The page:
E.G. for Example: Brand Loyalty Is Overrated

Published on: August 23, 2001
Last Updated: August 23, 2001

E.G. for Example: Brand Loyalty Is Overrated

Published on: August 23, 2001
Last Updated: August 23, 2001

It’s Fun To Say “Company X Sucks”; It’s Dumb To Ignore Worthy Products

One of the year’s most exciting, trendsetting stories is going on right now in the graphics-card industry. I really wish people were paying attention to it instead of closing their eyes and yelling at it.

From movies like Shrek to Matrox’s new $125 Millennium G550 card — bundled with software to turn two digital photos of yourself into a 3D “talking head” for low-bandwidth, mock videoconferencing or PowerPoint presentations — PC graphics are red-hot.

The current leader in PC graphics is Nvidia Corp., which made it to the top on sheer speed or 3D horsepower — and whose forthcoming expansion into integrated system chipsets, nForce, looks like a blockbuster product.

But now, just as most users agree that today’s PC processors are fast enough for most users’ applications, there’s a sense that raw 3D speed has reached a plateau — that, instead of bragging about playing Serious Sam at 170 frames per second instead of 160, it’s time to turn to 3D image quality and making graphics more realistic.

And on August 14, a company that’s spent the last two years as Nvidia’s punching bag — ATI Technologies — stepped into the ring with a new graphics chip, the Radeon 8500.

The 8500 not only has King Kong credentials in memory bandwidth, pipelines, and other aspects of brute-force speed, but makes big advances — or, if you prefer, a big gamble on widespread DirectX 8.1 adoption and software support — in technologies that enhance surface smoothness, detail, and lighting effects. (It’s as if Intel’s amusing, gotta-tie-it-to-the-Internet-somehow NetBurst marketing claims actually meant as much as a user’s connection bandwidth.)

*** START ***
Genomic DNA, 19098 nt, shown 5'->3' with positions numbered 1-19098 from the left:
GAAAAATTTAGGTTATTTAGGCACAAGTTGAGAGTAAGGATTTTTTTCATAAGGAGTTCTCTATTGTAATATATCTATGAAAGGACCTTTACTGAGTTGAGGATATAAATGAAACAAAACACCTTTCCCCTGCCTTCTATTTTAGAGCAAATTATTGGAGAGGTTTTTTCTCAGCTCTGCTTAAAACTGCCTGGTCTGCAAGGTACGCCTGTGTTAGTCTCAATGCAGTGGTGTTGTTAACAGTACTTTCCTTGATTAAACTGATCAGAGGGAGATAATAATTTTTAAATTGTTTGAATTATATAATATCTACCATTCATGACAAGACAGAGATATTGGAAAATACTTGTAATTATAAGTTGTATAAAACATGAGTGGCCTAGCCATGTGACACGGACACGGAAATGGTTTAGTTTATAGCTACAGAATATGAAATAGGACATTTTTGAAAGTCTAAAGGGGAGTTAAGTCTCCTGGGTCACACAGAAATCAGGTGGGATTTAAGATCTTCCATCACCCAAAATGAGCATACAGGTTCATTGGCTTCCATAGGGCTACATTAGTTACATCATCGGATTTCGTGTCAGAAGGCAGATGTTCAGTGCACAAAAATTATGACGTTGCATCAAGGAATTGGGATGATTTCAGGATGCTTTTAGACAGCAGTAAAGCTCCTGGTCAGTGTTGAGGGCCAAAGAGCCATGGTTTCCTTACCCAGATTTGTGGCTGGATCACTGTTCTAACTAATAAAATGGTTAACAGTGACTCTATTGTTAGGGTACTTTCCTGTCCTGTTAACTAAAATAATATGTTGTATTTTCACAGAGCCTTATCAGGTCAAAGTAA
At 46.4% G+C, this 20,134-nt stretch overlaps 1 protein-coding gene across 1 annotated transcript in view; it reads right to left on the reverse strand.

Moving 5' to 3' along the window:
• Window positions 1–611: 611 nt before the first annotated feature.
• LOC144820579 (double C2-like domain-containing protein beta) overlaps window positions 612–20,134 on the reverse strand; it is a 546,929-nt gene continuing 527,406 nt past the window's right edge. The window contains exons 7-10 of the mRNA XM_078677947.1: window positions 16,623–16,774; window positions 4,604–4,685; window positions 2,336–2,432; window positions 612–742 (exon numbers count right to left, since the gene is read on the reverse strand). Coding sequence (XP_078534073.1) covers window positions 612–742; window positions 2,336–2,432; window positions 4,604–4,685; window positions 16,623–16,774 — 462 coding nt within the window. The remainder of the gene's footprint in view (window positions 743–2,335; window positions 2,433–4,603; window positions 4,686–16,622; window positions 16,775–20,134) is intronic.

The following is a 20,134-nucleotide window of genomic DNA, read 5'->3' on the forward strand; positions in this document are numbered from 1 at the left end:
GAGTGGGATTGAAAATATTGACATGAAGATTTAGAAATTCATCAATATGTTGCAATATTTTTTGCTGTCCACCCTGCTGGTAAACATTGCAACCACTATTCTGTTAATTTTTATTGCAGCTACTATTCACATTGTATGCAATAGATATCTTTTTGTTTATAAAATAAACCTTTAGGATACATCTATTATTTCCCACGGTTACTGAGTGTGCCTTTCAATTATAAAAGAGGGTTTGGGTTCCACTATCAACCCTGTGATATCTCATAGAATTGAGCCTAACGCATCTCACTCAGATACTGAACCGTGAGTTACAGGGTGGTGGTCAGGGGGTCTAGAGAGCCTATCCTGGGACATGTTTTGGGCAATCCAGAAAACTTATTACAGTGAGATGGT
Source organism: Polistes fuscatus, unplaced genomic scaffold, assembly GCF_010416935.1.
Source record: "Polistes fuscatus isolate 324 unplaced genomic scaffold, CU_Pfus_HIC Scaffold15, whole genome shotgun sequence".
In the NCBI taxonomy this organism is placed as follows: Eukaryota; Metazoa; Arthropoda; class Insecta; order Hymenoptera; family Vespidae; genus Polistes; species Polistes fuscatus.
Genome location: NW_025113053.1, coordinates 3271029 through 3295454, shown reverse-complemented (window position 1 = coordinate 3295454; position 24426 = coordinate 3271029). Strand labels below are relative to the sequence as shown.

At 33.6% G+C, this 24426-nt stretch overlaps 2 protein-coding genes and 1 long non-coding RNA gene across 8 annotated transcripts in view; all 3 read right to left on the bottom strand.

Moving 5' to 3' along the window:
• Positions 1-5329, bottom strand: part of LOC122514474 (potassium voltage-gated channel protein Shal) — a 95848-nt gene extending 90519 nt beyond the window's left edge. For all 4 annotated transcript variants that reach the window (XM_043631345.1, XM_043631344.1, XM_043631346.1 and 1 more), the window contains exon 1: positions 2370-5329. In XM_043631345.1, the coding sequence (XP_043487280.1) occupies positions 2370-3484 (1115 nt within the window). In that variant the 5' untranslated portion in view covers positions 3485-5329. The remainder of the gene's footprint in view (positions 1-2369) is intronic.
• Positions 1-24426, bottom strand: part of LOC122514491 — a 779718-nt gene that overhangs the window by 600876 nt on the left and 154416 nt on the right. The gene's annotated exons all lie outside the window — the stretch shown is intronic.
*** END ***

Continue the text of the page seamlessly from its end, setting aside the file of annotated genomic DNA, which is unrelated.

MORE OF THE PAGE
Is Nvidia paying attention? Four Web sites, including HwC’s sister site Sharky Extreme, received beta versions of ATI’s new Radeon 8500 and mid-priced Radeon 7500 cards to test in time for last week’s announcement. By an amazing coincidence, Nvidia sent two of the sites (not including SE, which stuck to the current drivers) new GeForce Detonator 4 drivers to use in benchmark tests against the ATI products.

The new drivers weren’t, and still aren’t, available to civilians — Nvidia apparently told the Webmasters it would be a matter of days, and has since admitted it’ll be some weeks — and Tom’s Hardware found they exhibited interesting behavior, boosting the widely used 3DMark 2001 benchmark by nearly 30 percent but actually slowing the game Giants by the same amount. Yes, I think it’s safe to say Nvidia’s paying attention.

I would have thought, too, that folks would be buzzing about the renewed graphics race on the preview sites’ and Hardware Central’s online forums.

I’d welcome a thoughtful debate on pixels per second versus photorealism, or brainstorming on possible new applications.

I’d expect to see plenty of posts asking, “TruForm and SmartShader sound cool; which games will support them?” Or musing, “ATI’s hardware looks great; hope it improves its imperfect record with driver software.”

Or cheering, “Can’t wait for Nvidia to fire back with the GeForce3 MX — competition is a good thing!”

Instead, alas, I’ve seen a majority of folks just flaming, in surprisingly closed-minded fashion — “A good board from ATI — yeah, right!” or “As if anyone would buy ATI.”